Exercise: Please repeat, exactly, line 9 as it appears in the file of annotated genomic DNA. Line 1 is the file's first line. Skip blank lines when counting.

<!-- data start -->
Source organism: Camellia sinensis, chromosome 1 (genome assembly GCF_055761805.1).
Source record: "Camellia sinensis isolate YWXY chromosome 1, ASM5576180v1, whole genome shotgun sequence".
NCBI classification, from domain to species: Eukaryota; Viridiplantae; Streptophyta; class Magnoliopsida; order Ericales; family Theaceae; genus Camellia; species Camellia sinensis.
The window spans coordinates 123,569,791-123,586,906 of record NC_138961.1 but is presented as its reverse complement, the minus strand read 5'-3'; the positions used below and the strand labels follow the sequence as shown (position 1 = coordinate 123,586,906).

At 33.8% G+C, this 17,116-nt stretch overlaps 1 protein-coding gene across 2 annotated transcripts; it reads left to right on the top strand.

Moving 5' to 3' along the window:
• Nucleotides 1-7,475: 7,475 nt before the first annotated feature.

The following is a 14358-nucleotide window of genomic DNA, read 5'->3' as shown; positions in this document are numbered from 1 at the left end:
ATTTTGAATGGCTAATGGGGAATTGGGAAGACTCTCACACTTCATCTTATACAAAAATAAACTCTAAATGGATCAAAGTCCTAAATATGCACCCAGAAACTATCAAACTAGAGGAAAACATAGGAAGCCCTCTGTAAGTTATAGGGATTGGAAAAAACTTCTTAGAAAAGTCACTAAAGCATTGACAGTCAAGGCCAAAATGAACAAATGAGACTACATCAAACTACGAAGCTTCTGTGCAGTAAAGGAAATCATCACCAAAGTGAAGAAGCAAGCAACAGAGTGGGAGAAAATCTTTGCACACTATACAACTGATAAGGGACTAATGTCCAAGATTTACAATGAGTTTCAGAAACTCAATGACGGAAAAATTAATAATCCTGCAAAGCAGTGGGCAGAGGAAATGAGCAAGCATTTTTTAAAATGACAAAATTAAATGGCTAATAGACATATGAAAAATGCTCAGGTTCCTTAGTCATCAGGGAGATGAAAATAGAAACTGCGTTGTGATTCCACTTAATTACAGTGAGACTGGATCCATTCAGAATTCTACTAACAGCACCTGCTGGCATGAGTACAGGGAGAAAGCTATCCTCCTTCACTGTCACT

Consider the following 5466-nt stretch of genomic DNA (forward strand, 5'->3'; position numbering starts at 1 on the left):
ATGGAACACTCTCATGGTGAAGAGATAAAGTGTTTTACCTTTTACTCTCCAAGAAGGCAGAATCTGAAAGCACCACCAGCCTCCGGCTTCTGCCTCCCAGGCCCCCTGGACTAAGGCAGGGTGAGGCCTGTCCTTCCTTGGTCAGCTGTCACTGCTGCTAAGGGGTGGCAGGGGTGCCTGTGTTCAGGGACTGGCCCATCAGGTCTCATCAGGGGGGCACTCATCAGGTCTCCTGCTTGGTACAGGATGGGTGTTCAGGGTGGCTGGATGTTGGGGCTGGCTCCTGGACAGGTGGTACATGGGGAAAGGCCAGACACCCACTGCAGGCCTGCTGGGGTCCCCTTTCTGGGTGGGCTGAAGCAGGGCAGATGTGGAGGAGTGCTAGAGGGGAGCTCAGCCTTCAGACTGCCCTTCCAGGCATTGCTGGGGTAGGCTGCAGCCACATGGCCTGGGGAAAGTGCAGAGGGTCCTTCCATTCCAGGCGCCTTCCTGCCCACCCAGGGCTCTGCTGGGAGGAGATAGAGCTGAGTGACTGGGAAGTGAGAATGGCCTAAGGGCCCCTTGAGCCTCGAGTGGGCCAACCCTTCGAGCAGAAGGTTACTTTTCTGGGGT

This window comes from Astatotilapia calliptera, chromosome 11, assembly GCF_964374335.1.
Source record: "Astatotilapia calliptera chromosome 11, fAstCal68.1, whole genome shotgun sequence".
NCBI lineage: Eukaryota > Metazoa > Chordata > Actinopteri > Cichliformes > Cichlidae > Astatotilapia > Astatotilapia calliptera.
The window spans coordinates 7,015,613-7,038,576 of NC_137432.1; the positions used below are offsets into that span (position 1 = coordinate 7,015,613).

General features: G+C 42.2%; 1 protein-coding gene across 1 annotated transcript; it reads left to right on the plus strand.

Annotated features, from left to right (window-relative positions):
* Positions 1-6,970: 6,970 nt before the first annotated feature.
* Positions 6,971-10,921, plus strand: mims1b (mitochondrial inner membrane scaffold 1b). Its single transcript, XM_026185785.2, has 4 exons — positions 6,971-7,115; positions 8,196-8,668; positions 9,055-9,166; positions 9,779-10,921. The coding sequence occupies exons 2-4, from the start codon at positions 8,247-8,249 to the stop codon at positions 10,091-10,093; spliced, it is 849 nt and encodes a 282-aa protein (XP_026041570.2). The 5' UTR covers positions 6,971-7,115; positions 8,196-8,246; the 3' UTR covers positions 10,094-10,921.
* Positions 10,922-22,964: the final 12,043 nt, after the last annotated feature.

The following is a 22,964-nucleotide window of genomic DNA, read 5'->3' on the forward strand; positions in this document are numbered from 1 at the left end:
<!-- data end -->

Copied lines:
ATTTTGAATGGCTAATGGGGAATTGGGAAGACTCTCACACTTCATCTTATACAAAAATAAACTCTAAATGGATCAAAGTCCTAAATATGCACCCAGAAACTATCAAACTAGAGGAAAACATAGGAAGCCCTCTGTAAGTTATAGGGATTGGAAAAAACTTCTTAGAAAAGTCACTAAAGCATTGACAGTCAAGGCCAAAATGAACAAATGAGACTACATCAAACTACGAAGCTTCTGTGCAGTAAAGGAAATCATCACCAAAGTGAAGAAGCAAGCAACAGAGTGGGAGAAAATCTTTGCACACTATACAACTGATAAGGGACTAATGTCCAAGATTTACAATGAGTTTCAGAAACTCAATGACGGAAAAATTAATAATCCTGCAAAGCAGTGGGCAGAGGAAATGAGCAAGCATTTTTTAAAATGACAAAATTAAATGGCTAATAGACATATGAAAAATGCTCAGGTTCCTTAGTCATCAGGGAGATGAAAATAGAAACTGCGTTGTGATTCCACTTAATTACAGTGAGACTGGATCCATTCAGAATTCTACTAACAGCACCTGCTGGCATGAGTACAGGGAGAAAGCTATCCTCCTTCACTGTCACT